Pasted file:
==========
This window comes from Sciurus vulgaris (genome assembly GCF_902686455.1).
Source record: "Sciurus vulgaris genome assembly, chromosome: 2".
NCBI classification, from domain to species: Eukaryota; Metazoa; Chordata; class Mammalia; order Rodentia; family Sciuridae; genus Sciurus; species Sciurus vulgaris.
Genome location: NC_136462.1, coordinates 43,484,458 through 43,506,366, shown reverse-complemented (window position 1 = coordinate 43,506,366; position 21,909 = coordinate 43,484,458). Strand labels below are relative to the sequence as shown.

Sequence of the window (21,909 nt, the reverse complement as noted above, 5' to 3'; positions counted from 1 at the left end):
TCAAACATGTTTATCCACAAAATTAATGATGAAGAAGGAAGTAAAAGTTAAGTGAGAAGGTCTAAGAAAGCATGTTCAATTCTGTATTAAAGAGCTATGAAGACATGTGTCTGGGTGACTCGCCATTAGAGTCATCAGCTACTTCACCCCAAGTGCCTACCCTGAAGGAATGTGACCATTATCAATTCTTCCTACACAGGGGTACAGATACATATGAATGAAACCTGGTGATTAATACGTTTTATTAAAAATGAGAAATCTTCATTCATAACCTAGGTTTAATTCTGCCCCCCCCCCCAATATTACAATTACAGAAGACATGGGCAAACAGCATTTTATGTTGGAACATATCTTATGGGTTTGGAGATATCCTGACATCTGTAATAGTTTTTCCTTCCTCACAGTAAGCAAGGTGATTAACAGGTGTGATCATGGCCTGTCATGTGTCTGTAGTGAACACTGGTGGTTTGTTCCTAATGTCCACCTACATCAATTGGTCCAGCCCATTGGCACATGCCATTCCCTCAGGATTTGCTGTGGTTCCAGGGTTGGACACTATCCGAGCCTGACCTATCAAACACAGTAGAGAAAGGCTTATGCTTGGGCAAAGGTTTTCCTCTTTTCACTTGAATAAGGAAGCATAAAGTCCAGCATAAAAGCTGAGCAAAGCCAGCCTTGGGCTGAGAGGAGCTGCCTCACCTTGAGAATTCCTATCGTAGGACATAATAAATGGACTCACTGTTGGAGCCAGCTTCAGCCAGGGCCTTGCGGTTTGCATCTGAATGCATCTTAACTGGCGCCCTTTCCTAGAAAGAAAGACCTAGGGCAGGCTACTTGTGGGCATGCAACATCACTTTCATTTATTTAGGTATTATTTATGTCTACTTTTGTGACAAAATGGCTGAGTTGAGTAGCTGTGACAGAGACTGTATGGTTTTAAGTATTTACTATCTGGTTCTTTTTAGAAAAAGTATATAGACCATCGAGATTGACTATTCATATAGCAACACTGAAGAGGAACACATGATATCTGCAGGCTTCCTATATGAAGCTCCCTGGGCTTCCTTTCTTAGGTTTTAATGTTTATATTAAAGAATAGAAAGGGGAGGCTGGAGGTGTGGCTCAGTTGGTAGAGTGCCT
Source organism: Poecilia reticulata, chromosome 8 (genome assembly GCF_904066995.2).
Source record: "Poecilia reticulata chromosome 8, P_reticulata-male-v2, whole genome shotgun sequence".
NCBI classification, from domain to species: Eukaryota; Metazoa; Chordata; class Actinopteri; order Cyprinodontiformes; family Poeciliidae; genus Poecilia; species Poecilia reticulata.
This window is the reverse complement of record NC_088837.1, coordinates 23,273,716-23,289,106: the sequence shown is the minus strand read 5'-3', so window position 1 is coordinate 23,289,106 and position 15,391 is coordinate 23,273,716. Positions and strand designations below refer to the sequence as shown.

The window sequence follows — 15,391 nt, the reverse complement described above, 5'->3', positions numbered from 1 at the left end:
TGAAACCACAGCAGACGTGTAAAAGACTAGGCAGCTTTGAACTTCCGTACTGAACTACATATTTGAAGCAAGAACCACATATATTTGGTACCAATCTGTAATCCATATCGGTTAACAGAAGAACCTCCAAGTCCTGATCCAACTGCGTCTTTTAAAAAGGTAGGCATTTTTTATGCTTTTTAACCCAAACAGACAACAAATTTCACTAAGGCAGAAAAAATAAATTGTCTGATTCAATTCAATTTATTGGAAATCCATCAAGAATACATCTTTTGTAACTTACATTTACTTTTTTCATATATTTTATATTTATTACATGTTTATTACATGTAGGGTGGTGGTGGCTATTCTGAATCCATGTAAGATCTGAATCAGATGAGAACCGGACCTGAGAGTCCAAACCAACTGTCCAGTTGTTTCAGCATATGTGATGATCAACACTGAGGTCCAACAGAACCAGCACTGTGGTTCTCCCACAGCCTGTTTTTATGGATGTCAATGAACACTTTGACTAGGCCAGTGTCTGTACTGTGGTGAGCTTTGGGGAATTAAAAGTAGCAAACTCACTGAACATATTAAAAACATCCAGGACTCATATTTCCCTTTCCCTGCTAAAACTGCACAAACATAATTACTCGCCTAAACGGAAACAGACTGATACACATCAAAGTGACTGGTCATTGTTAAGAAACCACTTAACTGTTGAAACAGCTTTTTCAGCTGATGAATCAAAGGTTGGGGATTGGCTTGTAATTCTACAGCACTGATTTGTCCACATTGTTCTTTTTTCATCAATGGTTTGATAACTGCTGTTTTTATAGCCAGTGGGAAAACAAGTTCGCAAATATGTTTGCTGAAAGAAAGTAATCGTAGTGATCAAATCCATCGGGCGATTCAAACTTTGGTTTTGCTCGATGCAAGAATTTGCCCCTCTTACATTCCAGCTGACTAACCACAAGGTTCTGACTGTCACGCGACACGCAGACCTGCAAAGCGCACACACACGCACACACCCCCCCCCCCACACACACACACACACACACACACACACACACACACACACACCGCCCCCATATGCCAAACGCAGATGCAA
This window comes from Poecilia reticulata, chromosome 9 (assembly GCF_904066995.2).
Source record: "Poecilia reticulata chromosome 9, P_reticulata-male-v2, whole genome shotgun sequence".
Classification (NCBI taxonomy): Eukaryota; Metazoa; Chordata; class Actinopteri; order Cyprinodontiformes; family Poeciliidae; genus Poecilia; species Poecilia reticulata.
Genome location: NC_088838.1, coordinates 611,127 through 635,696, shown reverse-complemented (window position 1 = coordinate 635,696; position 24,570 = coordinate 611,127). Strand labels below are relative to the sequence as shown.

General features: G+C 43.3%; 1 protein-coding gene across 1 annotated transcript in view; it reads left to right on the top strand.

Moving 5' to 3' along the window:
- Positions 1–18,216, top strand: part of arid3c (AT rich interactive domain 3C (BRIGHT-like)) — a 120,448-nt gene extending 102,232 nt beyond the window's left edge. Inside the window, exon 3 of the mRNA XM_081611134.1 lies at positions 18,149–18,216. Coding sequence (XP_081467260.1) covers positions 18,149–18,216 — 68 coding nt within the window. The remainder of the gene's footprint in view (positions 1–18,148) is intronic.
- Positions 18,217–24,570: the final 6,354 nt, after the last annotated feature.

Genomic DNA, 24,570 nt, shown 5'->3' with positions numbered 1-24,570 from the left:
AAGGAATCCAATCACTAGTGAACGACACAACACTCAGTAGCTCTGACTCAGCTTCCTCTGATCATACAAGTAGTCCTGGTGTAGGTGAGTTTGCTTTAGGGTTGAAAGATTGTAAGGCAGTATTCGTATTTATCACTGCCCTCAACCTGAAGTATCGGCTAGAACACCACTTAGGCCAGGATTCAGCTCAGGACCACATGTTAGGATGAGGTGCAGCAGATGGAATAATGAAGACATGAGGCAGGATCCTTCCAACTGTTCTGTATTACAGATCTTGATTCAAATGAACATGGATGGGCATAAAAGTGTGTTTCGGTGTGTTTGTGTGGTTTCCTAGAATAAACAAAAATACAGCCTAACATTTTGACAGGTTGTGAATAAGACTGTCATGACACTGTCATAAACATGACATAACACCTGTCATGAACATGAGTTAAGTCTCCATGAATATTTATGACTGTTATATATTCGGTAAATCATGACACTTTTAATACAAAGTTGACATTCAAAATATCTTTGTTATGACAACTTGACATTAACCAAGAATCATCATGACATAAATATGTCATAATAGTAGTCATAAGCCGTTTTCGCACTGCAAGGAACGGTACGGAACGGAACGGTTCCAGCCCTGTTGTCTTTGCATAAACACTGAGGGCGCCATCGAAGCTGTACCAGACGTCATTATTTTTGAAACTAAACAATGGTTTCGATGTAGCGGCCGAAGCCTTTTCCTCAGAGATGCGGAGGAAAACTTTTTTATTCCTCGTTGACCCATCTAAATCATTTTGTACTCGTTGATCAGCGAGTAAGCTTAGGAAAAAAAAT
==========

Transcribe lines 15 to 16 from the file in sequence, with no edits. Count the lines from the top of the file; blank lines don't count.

Classification (NCBI taxonomy): Eukaryota; Metazoa; Chordata; class Actinopteri; order Cyprinodontiformes; family Poeciliidae; genus Poecilia; species Poecilia reticulata.
Genome location: NC_088838.1, coordinates 611,127 through 635,696, shown reverse-complemented (window position 1 = coordinate 635,696; position 24,570 = coordinate 611,127). Strand labels below are relative to the sequence as shown.